Gorgeous sweater.

  • I suspect that the boy who gets this sweater will not know just how lucky he is…at least his mother will! She will probably save it and pass it down to grandkids, I’m sure. You’ve made a family heirloom!

  • I thought it was kind of Postmodern with the sleeve on backwards. You know, expressive of the difficulty of perceiving truth, the projection of the consciousness of the need to fix the economy. Or something like that….

  • That’s funny…. and a little sad…. but mostly just funny! 🙂

  • What a cool sweater….I think that aliens invade our brains once in awhile….just to mess around….there could be no other explanation for the sleeve issue.
    By the way, my copy of your new book was waiting for me when I got home from vacation. Love it! Thanks for writing it!

  • It’s a stunner! Loved it at first sight and the finished product is even better. Wearing it will be like wearing a gorgeous hug. As for “No sense driving some kid crazy with this thing.” True, the child probably already has a mother assigned to making them crazy, no? ;^)

  • Love the sweater! Knit happens along the way, doesn’t it?? I could write a book of mishaps during finishing…hmmm.

  • My sympathies as someone who has knitted two right fronts more than once. Final product is aces.

  • Your sweater is absolutely gorgeous!

  • Ann, forgive me if I am like the umpteenth person to ask this: but is there a mistake on page 43 of the new book…on the sizes, it has two X-Larges and one XX-Large. Is one of those X-Larges supposed to be large? Thanks.

  • I just figured out I”m not smart enough for the “cardi cozy” I was dying to knit (from the new book). Is there any reader who actually did a row by row and figured out correctly how many increases exactly per row before and after the seams, how many stitches to knit before the cables, etc? If so, please pretty please can you share that with me?

  • And here I thought that you had made a very intriguing design on the right sleeve. Since the cables were all random, I thought you had done one of those combos that you sometimes see with socks where the two are related, but not identical. I was trying to figure out how you had done that! Then you spilled the beans and, oh well, there’s no accounting for taste. The sweater is great! And finished! I too finished my entry in the Ravelympics. A sweater for my daughter, completed as we drove her up to college. Some of us need two deadlines to get the thing done!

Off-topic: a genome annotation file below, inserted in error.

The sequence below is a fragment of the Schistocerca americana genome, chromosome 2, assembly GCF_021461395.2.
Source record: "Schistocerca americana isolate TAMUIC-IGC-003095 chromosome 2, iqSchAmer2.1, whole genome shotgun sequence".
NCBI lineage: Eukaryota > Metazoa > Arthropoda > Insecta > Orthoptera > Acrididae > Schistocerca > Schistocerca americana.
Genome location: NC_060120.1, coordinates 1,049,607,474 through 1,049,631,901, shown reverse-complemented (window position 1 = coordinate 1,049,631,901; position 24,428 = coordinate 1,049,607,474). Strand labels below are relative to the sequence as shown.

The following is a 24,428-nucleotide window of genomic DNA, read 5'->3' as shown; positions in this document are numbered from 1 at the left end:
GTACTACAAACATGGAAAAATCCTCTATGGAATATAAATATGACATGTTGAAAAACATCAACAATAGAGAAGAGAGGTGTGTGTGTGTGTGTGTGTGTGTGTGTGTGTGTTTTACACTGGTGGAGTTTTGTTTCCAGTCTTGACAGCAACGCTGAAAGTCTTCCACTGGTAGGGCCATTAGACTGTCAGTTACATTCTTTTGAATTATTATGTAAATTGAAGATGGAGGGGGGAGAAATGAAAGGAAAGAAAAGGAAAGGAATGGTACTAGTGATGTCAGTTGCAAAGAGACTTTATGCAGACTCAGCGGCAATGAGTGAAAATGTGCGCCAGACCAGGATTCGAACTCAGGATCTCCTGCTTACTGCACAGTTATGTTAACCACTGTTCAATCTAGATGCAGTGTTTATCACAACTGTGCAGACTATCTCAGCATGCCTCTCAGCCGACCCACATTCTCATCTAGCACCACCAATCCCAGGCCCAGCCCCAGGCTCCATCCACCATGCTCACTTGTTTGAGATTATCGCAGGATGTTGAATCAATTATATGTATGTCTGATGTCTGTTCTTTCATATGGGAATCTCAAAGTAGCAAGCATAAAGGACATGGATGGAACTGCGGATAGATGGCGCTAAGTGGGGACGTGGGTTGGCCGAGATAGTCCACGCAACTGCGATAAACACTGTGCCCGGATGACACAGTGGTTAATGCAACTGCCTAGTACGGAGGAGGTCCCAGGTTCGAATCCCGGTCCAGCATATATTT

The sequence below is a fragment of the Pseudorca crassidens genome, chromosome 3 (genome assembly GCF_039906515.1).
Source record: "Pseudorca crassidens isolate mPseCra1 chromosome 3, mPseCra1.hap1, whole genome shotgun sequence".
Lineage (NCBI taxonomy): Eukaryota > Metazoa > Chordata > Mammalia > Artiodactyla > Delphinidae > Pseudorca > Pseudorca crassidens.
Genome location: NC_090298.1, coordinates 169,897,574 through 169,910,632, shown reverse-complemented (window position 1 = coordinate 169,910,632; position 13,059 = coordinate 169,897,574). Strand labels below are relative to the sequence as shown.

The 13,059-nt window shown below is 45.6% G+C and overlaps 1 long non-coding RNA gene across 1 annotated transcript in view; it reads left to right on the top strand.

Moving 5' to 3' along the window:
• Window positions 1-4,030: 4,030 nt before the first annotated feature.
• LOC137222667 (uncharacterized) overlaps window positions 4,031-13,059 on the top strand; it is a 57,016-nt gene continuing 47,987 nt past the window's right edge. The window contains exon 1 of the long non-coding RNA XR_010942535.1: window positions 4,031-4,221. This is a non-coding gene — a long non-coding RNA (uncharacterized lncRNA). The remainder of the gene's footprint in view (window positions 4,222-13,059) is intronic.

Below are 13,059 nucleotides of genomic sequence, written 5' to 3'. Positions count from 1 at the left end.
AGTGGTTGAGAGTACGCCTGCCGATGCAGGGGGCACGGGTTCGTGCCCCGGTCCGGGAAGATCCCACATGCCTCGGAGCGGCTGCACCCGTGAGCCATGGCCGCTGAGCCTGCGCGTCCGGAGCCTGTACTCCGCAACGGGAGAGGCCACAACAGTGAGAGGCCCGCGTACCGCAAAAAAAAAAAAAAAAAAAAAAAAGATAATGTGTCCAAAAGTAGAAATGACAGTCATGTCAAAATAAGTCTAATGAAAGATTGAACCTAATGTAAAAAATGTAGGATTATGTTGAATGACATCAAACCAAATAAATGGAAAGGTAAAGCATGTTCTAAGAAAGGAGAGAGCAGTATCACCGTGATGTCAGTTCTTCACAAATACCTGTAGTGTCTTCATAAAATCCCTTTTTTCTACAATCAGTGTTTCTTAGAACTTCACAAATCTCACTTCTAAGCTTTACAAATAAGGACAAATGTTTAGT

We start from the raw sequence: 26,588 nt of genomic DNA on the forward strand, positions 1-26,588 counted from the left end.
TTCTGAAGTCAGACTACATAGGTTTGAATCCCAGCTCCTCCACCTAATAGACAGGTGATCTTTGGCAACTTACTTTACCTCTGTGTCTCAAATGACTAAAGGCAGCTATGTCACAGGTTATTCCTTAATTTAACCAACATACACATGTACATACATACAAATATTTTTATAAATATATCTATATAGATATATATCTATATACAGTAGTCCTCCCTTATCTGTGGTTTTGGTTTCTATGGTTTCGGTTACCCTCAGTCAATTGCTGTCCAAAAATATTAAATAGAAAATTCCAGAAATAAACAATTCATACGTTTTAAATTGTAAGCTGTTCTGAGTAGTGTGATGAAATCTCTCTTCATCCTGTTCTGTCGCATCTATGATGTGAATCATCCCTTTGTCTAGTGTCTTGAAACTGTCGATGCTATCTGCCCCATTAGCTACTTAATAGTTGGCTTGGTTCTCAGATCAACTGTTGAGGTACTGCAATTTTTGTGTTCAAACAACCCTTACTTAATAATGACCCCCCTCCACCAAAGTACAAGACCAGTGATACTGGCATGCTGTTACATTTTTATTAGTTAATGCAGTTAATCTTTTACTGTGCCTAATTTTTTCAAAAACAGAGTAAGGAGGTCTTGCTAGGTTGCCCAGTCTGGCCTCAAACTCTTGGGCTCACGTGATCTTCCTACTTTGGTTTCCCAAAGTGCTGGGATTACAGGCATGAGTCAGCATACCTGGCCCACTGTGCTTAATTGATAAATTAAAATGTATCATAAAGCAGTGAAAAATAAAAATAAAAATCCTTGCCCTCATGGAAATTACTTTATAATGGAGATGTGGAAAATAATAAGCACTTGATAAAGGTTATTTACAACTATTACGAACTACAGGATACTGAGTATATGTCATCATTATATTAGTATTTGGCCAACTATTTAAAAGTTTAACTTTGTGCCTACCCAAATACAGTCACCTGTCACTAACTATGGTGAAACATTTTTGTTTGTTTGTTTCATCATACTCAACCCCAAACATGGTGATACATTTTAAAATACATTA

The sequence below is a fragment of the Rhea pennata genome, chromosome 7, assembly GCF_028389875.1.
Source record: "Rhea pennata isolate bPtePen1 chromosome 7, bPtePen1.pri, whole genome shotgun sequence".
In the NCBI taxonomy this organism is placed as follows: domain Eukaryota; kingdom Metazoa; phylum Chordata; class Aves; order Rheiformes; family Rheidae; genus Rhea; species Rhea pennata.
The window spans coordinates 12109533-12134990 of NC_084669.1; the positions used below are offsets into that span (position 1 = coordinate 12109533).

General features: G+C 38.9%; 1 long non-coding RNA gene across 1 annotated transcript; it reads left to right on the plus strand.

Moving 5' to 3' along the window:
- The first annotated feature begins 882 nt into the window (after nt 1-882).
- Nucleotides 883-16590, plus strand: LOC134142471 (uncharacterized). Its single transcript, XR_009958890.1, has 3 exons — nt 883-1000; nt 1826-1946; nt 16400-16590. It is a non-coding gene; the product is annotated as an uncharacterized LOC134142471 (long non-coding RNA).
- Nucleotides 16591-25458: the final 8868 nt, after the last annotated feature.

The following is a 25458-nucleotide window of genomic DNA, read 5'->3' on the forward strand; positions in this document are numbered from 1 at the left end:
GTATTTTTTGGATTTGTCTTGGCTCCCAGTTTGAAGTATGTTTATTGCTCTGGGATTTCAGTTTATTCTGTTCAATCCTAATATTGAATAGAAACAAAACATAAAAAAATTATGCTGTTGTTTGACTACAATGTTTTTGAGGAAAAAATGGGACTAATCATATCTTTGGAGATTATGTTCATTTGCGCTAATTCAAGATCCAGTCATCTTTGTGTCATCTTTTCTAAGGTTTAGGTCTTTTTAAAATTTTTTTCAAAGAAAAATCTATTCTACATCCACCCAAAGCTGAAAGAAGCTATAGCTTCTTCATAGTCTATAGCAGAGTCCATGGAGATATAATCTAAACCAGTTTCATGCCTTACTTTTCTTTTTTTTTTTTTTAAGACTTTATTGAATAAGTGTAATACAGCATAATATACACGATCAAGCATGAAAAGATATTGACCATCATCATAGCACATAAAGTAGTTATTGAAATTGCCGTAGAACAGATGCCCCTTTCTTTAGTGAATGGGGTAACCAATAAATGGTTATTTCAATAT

• not to worry
    i can not honestly tell right
    from left most of the time
    and i have gone out the door
    with my plaid skirt inside out
    as long as you do not arrive
    at an event with your green
    facial mask on you will be just fine

  • Hate to admit it, Ann, but I didn’t knotice the misteak eether (un-till u poyntid it ought).
    I did, however notice how much I loved your work, how beautiful the sweater looked.
    I also noticed how comfortable I felt knowing that we all have projects, from time to time, that seem to bug the Beejeebers out of us from beginning to end.
    Thanks for totally sharing everything, including the pointers about blocking and sleeve construction.

  • Great sweater, great story. Reminds me of the time I was making Valley Yarns’s gloves where you knit the ten fingers first as I-cords and then fasten them on. Yup, on my first try I fastened all ten fingers to the same glove. (Figured it out after a few rows, fortunately.) Cable on!

  • The sweater looks great! Nice job.
    I am curious, what bind off did you use on the neck ribbing?

  • Lovely sweater. I didn’t even notice inside out arm until you pointed it out. You could leave it as sort of an avante guarde design element whatever that means.

  • I’m so glad you fixed the sleeve! I’ve been catching up on the blog (I suffered an extreme backlog of blog reading due to last summer’s teaching… I’ve almost caught up on all of my favourite blogs now), and whenever I clicked on a September post from Bloglines, I kept seeing that top photo for a second before going to the correct post. I was so worried that perhaps, in your haste to finish and mail it off, you didn’t notice.
    Now I have to wonder, though… do you think there is a child in Afghanistan trying to puzzle out why one sleeve has a seam, and the other doesn’t? Perhaps that will encourage him/her to take up knitting, just to find out?